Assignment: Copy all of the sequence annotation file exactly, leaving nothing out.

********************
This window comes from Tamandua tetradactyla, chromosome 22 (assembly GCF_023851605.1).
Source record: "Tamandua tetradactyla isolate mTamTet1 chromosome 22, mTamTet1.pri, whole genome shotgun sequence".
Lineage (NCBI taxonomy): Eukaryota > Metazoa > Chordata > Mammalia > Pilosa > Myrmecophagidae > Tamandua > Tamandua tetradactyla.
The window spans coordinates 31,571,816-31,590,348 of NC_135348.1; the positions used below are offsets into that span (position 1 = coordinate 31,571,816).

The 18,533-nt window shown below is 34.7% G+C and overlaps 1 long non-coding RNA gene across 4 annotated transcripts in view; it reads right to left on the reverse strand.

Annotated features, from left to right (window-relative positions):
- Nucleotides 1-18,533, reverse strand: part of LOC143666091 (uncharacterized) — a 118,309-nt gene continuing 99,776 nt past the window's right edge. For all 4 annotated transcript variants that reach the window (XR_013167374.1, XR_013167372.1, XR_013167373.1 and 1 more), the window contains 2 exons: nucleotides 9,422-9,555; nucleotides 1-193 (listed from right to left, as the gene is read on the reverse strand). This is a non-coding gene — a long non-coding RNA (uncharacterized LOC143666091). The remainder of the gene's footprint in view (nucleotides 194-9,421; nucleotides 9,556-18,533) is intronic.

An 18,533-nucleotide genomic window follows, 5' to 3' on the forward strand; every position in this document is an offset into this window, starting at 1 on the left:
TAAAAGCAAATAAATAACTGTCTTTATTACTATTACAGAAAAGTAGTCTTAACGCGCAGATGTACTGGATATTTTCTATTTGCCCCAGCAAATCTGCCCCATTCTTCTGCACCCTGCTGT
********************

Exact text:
This window comes from Tamandua tetradactyla, chromosome 22 (assembly GCF_023851605.1).
Source record: "Tamandua tetradactyla isolate mTamTet1 chromosome 22, mTamTet1.pri, whole genome shotgun sequence".
Lineage (NCBI taxonomy): Eukaryota > Metazoa > Chordata > Mammalia > Pilosa > Myrmecophagidae > Tamandua > Tamandua tetradactyla.
The window spans coordinates 31,571,816-31,590,348 of NC_135348.1; the positions used below are offsets into that span (position 1 = coordinate 31,571,816).

The 18,533-nt window shown below is 34.7% G+C and overlaps 1 long non-coding RNA gene across 4 annotated transcripts in view; it reads right to left on the reverse strand.

Annotated features, from left to right (window-relative positions):
- Nucleotides 1-18,533, reverse strand: part of LOC143666091 (uncharacterized) — a 118,309-nt gene continuing 99,776 nt past the window's right edge. For all 4 annotated transcript variants that reach the window (XR_013167374.1, XR_013167372.1, XR_013167373.1 and 1 more), the window contains 2 exons: nucleotides 9,422-9,555; nucleotides 1-193 (listed from right to left, as the gene is read on the reverse strand). This is a non-coding gene — a long non-coding RNA (uncharacterized LOC143666091). The remainder of the gene's footprint in view (nucleotides 194-9,421; nucleotides 9,556-18,533) is intronic.

An 18,533-nucleotide genomic window follows, 5' to 3' on the forward strand; every position in this document is an offset into this window, starting at 1 on the left:
TAAAAGCAAATAAATAACTGTCTTTATTACTATTACAGAAAAGTAGTCTTAACGCGCAGATGTACTGGATATTTTCTATTTGCCCCAGCAAATCTGCCCCATTCTTCTGCACCCTGCTGT